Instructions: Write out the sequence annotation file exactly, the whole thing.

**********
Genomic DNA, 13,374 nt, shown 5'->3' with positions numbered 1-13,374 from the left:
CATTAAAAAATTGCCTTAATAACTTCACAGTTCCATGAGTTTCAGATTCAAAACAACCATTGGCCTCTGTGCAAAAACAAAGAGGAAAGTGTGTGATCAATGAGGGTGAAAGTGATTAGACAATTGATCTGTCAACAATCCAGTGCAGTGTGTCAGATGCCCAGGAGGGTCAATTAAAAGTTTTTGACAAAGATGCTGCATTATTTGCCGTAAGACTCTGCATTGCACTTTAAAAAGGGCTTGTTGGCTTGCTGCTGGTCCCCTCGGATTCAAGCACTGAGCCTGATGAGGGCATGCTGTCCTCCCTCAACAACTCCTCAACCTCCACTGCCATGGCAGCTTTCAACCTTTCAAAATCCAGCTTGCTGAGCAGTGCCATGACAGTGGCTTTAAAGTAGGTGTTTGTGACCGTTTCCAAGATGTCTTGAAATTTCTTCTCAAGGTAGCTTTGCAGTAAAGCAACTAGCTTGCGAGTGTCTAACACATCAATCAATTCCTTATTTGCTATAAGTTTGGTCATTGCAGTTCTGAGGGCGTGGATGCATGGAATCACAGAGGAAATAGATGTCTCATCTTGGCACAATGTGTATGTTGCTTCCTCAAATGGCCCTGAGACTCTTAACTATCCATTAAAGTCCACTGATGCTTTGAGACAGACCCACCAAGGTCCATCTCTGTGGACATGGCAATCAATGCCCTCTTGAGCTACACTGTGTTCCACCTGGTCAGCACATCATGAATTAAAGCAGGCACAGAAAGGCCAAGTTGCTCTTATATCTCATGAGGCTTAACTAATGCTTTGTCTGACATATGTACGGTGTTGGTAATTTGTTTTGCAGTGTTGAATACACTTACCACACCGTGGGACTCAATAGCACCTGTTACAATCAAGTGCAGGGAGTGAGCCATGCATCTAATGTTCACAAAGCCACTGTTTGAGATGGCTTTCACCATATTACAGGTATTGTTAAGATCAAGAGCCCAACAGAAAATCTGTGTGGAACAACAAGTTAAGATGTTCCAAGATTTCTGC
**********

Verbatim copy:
Genomic DNA, 13,374 nt, shown 5'->3' with positions numbered 1-13,374 from the left:
CATTAAAAAATTGCCTTAATAACTTCACAGTTCCATGAGTTTCAGATTCAAAACAACCATTGGCCTCTGTGCAAAAACAAAGAGGAAAGTGTGTGATCAATGAGGGTGAAAGTGATTAGACAATTGATCTGTCAACAATCCAGTGCAGTGTGTCAGATGCCCAGGAGGGTCAATTAAAAGTTTTTGACAAAGATGCTGCATTATTTGCCGTAAGACTCTGCATTGCACTTTAAAAAGGGCTTGTTGGCTTGCTGCTGGTCCCCTCGGATTCAAGCACTGAGCCTGATGAGGGCATGCTGTCCTCCCTCAACAACTCCTCAACCTCCACTGCCATGGCAGCTTTCAACCTTTCAAAATCCAGCTTGCTGAGCAGTGCCATGACAGTGGCTTTAAAGTAGGTGTTTGTGACCGTTTCCAAGATGTCTTGAAATTTCTTCTCAAGGTAGCTTTGCAGTAAAGCAACTAGCTTGCGAGTGTCTAACACATCAATCAATTCCTTATTTGCTATAAGTTTGGTCATTGCAGTTCTGAGGGCGTGGATGCATGGAATCACAGAGGAAATAGATGTCTCATCTTGGCACAATGTGTATGTTGCTTCCTCAAATGGCCCTGAGACTCTTAACTATCCATTAAAGTCCACTGATGCTTTGAGACAGACCCACCAAGGTCCATCTCTGTGGACATGGCAATCAATGCCCTCTTGAGCTACACTGTGTTCCACCTGGTCAGCACATCATGAATTAAAGCAGGCACAGAAAGGCCAAGTTGCTCTTATATCTCATGAGGCTTAACTAATGCTTTGTCTGACATATGTACGGTGTTGGTAATTTGTTTTGCAGTGTTGAATACACTTACCACACCGTGGGACTCAATAGCACCTGTTACAATCAAGTGCAGGGAGTGAGCCATGCATCTAATGTTCACAAAGCCACTGTTTGAGATGGCTTTCACCATATTACAGGTATTGTTAAGATCAAGAGCCCAACAGAAAATCTGTGTGGAACAACAAGTTAAGATGTTCCAAGATTTCTGC